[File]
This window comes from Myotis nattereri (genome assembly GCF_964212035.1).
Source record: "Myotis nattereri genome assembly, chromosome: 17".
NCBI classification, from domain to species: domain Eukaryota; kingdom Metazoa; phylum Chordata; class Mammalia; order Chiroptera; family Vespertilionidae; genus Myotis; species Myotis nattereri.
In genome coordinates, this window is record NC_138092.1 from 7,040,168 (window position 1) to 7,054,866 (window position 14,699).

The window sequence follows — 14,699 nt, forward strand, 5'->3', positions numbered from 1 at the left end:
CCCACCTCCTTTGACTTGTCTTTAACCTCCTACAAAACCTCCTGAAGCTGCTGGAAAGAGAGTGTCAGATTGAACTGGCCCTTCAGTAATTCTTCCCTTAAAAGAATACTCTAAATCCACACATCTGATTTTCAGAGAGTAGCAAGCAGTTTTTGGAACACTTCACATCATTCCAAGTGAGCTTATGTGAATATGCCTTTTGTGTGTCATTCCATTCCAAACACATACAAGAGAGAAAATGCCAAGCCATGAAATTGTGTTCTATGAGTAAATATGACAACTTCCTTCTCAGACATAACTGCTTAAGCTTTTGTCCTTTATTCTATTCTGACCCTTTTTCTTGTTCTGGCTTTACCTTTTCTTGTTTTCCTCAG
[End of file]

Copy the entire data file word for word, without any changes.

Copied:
This window comes from Myotis nattereri (genome assembly GCF_964212035.1).
Source record: "Myotis nattereri genome assembly, chromosome: 17".
NCBI classification, from domain to species: domain Eukaryota; kingdom Metazoa; phylum Chordata; class Mammalia; order Chiroptera; family Vespertilionidae; genus Myotis; species Myotis nattereri.
In genome coordinates, this window is record NC_138092.1 from 7,040,168 (window position 1) to 7,054,866 (window position 14,699).

The window sequence follows — 14,699 nt, forward strand, 5'->3', positions numbered from 1 at the left end:
CCCACCTCCTTTGACTTGTCTTTAACCTCCTACAAAACCTCCTGAAGCTGCTGGAAAGAGAGTGTCAGATTGAACTGGCCCTTCAGTAATTCTTCCCTTAAAAGAATACTCTAAATCCACACATCTGATTTTCAGAGAGTAGCAAGCAGTTTTTGGAACACTTCACATCATTCCAAGTGAGCTTATGTGAATATGCCTTTTGTGTGTCATTCCATTCCAAACACATACAAGAGAGAAAATGCCAAGCCATGAAATTGTGTTCTATGAGTAAATATGACAACTTCCTTCTCAGACATAACTGCTTAAGCTTTTGTCCTTTATTCTATTCTGACCCTTTTTCTTGTTCTGGCTTTACCTTTTCTTGTTTTCCTCAG